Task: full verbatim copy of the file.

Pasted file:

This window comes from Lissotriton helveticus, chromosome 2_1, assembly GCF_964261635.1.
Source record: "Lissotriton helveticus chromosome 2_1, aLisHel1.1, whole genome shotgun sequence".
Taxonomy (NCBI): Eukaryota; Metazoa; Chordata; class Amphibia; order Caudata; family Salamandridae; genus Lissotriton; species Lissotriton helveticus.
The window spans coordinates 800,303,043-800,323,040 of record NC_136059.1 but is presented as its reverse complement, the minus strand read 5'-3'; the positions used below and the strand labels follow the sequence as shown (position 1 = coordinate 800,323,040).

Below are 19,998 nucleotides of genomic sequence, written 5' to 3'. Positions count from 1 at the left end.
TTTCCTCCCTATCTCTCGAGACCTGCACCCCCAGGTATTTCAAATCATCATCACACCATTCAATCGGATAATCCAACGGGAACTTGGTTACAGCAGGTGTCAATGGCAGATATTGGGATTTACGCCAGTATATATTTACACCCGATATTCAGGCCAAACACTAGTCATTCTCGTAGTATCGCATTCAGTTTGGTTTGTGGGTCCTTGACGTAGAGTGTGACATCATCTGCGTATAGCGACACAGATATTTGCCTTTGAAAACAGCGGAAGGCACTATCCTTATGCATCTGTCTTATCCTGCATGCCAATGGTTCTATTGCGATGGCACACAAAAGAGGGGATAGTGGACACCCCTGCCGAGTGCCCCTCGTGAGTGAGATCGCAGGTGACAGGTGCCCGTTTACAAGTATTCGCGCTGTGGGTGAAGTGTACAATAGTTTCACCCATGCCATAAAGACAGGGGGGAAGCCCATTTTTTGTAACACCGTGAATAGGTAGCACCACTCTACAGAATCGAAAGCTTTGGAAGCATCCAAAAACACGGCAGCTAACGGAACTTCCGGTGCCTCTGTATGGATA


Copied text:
This window comes from Lissotriton helveticus, chromosome 2_1, assembly GCF_964261635.1.
Source record: "Lissotriton helveticus chromosome 2_1, aLisHel1.1, whole genome shotgun sequence".
Taxonomy (NCBI): Eukaryota; Metazoa; Chordata; class Amphibia; order Caudata; family Salamandridae; genus Lissotriton; species Lissotriton helveticus.
The window spans coordinates 800,303,043-800,323,040 of record NC_136059.1 but is presented as its reverse complement, the minus strand read 5'-3'; the positions used below and the strand labels follow the sequence as shown (position 1 = coordinate 800,323,040).

Below are 19,998 nucleotides of genomic sequence, written 5' to 3'. Positions count from 1 at the left end.
TTTCCTCCCTATCTCTCGAGACCTGCACCCCCAGGTATTTCAAATCATCATCACACCATTCAATCGGATAATCCAACGGGAACTTGGTTACAGCAGGTGTCAATGGCAGATATTGGGATTTACGCCAGTATATATTTACACCCGATATTCAGGCCAAACACTAGTCATTCTCGTAGTATCGCATTCAGTTTGGTTTGTGGGTCCTTGACGTAGAGTGTGACATCATCTGCGTATAGCGACACAGATATTTGCCTTTGAAAACAGCGGAAGGCACTATCCTTATGCATCTGTCTTATCCTGCATGCCAATGGTTCTATTGCGATGGCACACAAAAGAGGGGATAGTGGACACCCCTGCCGAGTGCCCCTCGTGAGTGAGATCGCAGGTGACAGGTGCCCGTTTACAAGTATTCGCGCTGTGGGTGAAGTGTACAATAGTTTCACCCATGCCATAAAGACAGGGGGGAAGCCCATTTTTTGTAACACCGTGAATAGGTAGCACCACTCTACAGAATCGAAAGCTTTGGAAGCATCCAAAAACACGGCAGCTAACGGAACTTCCGGTGCCTCTGTATGGATA